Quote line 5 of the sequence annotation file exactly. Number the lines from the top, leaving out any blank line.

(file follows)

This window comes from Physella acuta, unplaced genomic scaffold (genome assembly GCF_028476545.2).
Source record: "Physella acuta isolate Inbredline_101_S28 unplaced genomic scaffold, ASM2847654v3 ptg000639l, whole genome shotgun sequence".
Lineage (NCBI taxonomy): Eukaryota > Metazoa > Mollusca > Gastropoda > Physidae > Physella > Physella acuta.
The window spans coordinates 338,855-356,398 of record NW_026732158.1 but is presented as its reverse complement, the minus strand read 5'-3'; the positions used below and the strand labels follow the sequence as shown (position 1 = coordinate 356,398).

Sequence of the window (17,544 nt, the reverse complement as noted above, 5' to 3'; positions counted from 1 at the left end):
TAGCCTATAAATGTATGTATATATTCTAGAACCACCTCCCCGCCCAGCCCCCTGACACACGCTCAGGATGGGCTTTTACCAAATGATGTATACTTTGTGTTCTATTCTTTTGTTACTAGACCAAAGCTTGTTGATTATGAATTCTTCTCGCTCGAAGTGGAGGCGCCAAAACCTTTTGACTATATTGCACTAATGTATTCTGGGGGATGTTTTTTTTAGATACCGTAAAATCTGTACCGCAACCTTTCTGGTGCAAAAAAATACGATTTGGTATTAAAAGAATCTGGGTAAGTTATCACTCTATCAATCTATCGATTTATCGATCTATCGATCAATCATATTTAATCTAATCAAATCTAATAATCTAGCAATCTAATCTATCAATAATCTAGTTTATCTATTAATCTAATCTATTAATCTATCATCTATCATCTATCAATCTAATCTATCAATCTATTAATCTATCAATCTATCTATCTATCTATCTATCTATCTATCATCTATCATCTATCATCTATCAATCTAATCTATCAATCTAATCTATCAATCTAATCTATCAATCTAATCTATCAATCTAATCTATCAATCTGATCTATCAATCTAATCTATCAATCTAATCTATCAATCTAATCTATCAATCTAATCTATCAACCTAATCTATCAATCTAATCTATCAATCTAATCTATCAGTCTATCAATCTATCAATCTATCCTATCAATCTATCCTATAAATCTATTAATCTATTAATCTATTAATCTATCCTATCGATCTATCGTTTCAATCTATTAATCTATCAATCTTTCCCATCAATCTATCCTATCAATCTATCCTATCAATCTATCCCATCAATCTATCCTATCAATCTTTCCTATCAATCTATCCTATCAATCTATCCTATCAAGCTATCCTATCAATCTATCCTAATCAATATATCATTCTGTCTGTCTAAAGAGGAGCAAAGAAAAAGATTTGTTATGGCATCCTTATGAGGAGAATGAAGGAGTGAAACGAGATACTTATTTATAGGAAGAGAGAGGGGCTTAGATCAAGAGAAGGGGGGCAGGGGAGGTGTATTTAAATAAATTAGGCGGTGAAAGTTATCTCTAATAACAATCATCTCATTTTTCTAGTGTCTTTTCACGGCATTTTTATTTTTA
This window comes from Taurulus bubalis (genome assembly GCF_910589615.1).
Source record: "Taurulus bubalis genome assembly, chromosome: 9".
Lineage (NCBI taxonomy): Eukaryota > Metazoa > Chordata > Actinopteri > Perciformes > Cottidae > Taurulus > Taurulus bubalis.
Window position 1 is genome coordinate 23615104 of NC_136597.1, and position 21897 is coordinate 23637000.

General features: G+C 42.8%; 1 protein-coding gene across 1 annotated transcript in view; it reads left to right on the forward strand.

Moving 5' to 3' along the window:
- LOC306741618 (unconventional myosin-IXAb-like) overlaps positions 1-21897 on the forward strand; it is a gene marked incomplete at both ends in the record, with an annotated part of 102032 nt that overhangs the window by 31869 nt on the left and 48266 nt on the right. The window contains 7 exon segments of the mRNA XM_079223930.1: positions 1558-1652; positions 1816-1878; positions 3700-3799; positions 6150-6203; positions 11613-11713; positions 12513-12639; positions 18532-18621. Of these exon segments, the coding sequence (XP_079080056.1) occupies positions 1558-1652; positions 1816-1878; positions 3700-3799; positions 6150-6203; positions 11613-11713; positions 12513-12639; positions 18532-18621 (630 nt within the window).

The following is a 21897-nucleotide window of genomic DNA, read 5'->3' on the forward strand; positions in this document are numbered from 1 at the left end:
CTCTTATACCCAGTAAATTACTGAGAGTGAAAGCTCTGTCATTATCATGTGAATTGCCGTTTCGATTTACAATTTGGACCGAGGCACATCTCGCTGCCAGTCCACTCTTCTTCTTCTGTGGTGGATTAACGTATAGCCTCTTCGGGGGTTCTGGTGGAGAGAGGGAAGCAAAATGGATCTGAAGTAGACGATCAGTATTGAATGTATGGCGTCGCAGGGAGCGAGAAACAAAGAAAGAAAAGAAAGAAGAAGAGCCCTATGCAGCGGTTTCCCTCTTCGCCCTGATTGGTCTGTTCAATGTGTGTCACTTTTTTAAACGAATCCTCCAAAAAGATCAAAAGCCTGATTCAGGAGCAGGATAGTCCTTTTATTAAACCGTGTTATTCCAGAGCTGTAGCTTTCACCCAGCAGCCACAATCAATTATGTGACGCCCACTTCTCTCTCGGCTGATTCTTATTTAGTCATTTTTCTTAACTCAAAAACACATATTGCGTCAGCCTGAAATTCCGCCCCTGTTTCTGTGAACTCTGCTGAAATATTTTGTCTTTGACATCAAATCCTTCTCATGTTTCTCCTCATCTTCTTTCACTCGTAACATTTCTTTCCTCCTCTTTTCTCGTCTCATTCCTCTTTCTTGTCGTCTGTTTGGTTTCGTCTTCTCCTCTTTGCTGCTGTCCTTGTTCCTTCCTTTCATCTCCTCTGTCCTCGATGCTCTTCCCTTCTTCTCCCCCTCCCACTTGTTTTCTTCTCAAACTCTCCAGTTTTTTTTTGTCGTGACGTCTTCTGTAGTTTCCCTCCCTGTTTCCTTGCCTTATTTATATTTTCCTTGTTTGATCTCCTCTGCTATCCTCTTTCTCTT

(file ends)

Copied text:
Sequence of the window (17,544 nt, the reverse complement as noted above, 5' to 3'; positions counted from 1 at the left end):